The report also calls for spending on training for higher paying jobs in natural gas. Again, why not spend money on renewable energy training instead of having to retrain workers later on? Porter’s argument is economic competitiveness — the GDP increases we would see if we push natural gas production. You can’t generate exports from wind or solar the way you can from natural gas, and ours is by far the cheapest in the world.
Many of the report’s recommendations read like a fossil fuel producers dream: in addition to some positive proposals such as imposing regulations and increasing transparency, it also advocates ending “outdated” restrictions on oil and gas exports and encouraging industry compliance with industry-led self-enforcement, even after some industry players have been seen to be systemically corrupt.
All that said, the plan has several positives that should not be overlooked. First, shifting from coal to natural gas can take about a quarter of the responsibility for the 15% carbon reduction between 2005 and 2013. It may be the only certain path to achieving the EPA’s Clean Power Plan and eliminating coal plants. Producing just half the greenhouse gases (GHG) as coal (methane aside), natural gas is, as Porter et al say, “a crucial asset in making America’s energy transition both feasible and at a competitive cost across a range of carbon reduction scenarios, at least through 2030.” And that transition is way faster than fossil fuel industry thought leaders like Shell.
As I discussed in a blog for CSRHub, Shell’s most recent future scenarios report advocates a transition to renewables by 2100. Porter’s assumes power grid alterations necessary for renewable energy will take 20-30 years, taking us to 2035-45, at which point renewables will be even more cost competitive than natural gas and will be completely phased out of power production before 2060. Working back from Shell’s prediction of 2100, that looks pretty good.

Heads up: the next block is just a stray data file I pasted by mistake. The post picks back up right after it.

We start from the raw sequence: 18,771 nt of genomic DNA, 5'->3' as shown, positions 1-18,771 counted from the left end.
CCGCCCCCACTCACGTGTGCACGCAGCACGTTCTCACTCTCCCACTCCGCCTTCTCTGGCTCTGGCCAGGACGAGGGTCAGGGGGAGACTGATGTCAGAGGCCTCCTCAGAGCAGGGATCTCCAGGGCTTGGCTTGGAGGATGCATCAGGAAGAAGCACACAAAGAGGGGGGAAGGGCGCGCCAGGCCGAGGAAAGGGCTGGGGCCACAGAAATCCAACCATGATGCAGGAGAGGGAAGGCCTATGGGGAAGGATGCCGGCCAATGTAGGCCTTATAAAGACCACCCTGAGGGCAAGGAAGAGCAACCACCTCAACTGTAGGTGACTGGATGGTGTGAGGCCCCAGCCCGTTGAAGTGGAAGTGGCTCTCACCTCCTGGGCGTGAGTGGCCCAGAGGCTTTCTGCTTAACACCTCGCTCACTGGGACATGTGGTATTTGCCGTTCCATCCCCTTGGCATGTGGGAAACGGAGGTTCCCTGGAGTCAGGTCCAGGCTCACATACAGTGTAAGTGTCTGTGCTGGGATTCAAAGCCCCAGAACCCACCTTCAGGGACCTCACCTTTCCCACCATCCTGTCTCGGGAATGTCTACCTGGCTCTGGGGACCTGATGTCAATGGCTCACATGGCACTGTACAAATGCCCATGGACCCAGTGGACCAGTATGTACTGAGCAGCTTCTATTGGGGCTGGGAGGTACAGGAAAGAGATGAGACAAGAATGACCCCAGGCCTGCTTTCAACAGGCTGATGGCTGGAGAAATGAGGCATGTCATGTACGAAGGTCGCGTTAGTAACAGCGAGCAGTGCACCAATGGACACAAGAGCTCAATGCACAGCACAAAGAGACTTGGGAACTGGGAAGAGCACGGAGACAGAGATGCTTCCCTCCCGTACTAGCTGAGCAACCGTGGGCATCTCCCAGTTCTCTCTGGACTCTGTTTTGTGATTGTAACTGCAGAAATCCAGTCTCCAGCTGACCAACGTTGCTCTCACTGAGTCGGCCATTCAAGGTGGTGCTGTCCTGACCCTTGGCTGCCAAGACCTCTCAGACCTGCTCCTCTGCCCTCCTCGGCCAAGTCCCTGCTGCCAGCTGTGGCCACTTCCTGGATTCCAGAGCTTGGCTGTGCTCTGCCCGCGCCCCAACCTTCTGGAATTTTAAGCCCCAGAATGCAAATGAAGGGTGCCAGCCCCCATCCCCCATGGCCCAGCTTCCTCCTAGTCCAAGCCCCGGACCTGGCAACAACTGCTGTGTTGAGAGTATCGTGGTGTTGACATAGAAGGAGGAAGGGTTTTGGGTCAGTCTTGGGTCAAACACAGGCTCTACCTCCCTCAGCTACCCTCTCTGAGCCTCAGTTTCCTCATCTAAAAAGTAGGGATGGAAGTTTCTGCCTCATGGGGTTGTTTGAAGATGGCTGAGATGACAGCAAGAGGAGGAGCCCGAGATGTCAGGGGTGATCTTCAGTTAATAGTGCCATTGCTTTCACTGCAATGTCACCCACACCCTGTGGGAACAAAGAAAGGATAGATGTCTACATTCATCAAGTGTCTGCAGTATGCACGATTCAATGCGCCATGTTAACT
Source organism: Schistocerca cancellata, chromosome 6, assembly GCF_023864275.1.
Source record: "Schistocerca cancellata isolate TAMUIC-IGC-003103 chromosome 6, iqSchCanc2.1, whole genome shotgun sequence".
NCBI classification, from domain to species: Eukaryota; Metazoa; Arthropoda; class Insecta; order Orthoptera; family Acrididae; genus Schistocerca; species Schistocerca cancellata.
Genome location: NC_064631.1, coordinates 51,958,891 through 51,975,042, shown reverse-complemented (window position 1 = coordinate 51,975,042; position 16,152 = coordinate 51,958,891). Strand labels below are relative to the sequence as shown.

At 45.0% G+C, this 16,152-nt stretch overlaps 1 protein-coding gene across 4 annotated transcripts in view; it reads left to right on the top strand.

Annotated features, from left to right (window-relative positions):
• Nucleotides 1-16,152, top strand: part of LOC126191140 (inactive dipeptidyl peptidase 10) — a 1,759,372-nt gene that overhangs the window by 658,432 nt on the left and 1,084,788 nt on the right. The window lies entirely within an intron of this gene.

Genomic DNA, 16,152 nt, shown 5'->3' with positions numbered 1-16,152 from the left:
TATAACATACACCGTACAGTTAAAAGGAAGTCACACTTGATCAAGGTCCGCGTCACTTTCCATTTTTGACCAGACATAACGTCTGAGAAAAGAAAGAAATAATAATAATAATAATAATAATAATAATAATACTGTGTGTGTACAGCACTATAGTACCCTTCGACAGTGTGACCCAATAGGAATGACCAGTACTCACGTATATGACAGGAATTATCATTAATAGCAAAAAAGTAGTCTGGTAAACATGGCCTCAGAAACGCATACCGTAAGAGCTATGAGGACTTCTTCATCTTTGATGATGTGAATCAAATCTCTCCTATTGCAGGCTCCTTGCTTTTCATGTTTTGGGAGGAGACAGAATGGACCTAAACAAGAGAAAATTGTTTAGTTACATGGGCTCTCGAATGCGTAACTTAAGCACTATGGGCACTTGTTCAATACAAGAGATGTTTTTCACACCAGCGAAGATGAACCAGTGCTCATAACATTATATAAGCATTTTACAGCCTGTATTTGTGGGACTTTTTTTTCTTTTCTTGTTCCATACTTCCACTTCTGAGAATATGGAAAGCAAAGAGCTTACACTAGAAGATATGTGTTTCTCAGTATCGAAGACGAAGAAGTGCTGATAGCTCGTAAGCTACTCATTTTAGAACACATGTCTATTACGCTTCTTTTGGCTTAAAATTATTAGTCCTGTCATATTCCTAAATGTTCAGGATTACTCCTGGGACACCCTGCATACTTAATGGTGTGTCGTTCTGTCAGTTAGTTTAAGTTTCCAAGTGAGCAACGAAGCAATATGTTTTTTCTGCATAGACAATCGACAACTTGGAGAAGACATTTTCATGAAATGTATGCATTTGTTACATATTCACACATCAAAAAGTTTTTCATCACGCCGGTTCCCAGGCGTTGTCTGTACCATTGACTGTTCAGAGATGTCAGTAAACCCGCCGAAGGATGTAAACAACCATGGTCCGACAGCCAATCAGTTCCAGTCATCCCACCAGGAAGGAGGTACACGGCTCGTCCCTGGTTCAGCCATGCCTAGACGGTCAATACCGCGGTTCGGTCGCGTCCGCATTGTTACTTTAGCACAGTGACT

We’re all tempted to point fingers at a policy recommendation that will delay achieving a zero emissions future while bolstering fossil fuel and power businesses. Isn’t this just business as usual? Maybe, but at least this timeline is much faster than the fossil fuel industry’s. Porter’s report acknowledges that if solar and wind prices continue to fall below oil and gas prices as they have in some places like Austin, Texas, business will drive an even faster transition. It’s all about the money, and in this case, that could be a very good thing.
Carol Pierson Holding writes on environmental issues and social responsibility for policy and news publications, including the Carnegie Council’s Policy Innovations, Harvard Business Review, San Francisco Chronicle, India Time, The Huffington Post and many other web sites. Her articles on corporate social responsibility can be found on CSRHub.com, a website that provides sustainability ratings data on 15,000+ companies worldwide. Carol holds degrees from Smith College and Harvard University.
CSRHub provides access to corporate social responsibility and sustainability ratings and information on 15,000+ companies from 135 industries in 130 countries. Managers, researchers and activists use CSRHub to benchmark company performance, learn how stakeholders evaluate company CSR practices and seek ways to change the world.